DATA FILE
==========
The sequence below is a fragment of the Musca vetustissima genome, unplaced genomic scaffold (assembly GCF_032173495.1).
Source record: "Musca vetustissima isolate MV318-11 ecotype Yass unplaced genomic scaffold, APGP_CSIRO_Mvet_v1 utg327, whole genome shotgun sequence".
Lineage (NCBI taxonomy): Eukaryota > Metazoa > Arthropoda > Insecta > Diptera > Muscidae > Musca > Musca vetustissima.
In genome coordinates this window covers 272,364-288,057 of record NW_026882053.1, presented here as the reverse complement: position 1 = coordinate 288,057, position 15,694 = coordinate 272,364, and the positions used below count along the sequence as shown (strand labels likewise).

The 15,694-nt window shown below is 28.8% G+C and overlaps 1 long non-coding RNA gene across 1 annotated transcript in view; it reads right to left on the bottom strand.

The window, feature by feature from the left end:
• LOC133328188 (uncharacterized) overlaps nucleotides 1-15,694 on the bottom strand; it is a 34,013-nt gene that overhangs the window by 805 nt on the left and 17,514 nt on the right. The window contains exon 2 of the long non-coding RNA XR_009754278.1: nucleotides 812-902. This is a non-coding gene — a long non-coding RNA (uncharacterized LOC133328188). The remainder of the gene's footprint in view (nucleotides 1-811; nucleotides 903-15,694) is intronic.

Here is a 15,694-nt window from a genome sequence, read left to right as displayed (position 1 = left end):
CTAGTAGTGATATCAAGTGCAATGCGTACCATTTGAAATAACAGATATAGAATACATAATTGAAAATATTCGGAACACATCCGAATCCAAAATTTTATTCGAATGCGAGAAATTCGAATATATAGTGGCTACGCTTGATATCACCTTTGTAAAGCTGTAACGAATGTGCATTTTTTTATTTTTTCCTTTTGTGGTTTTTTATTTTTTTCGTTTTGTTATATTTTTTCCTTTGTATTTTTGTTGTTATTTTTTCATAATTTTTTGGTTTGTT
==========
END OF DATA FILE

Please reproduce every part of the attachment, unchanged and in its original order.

The sequence below is a fragment of the Musca vetustissima genome, unplaced genomic scaffold (assembly GCF_032173495.1).
Source record: "Musca vetustissima isolate MV318-11 ecotype Yass unplaced genomic scaffold, APGP_CSIRO_Mvet_v1 utg327, whole genome shotgun sequence".
Lineage (NCBI taxonomy): Eukaryota > Metazoa > Arthropoda > Insecta > Diptera > Muscidae > Musca > Musca vetustissima.
In genome coordinates this window covers 272,364-288,057 of record NW_026882053.1, presented here as the reverse complement: position 1 = coordinate 288,057, position 15,694 = coordinate 272,364, and the positions used below count along the sequence as shown (strand labels likewise).

The 15,694-nt window shown below is 28.8% G+C and overlaps 1 long non-coding RNA gene across 1 annotated transcript in view; it reads right to left on the bottom strand.

The window, feature by feature from the left end:
• LOC133328188 (uncharacterized) overlaps nucleotides 1-15,694 on the bottom strand; it is a 34,013-nt gene that overhangs the window by 805 nt on the left and 17,514 nt on the right. The window contains exon 2 of the long non-coding RNA XR_009754278.1: nucleotides 812-902. This is a non-coding gene — a long non-coding RNA (uncharacterized LOC133328188). The remainder of the gene's footprint in view (nucleotides 1-811; nucleotides 903-15,694) is intronic.

Here is a 15,694-nt window from a genome sequence, read left to right as displayed (position 1 = left end):
CTAGTAGTGATATCAAGTGCAATGCGTACCATTTGAAATAACAGATATAGAATACATAATTGAAAATATTCGGAACACATCCGAATCCAAAATTTTATTCGAATGCGAGAAATTCGAATATATAGTGGCTACGCTTGATATCACCTTTGTAAAGCTGTAACGAATGTGCATTTTTTTATTTTTTCCTTTTGTGGTTTTTTATTTTTTTCGTTTTGTTATATTTTTTCCTTTGTATTTTTGTTGTTATTTTTTCATAATTTTTTGGTTTGTT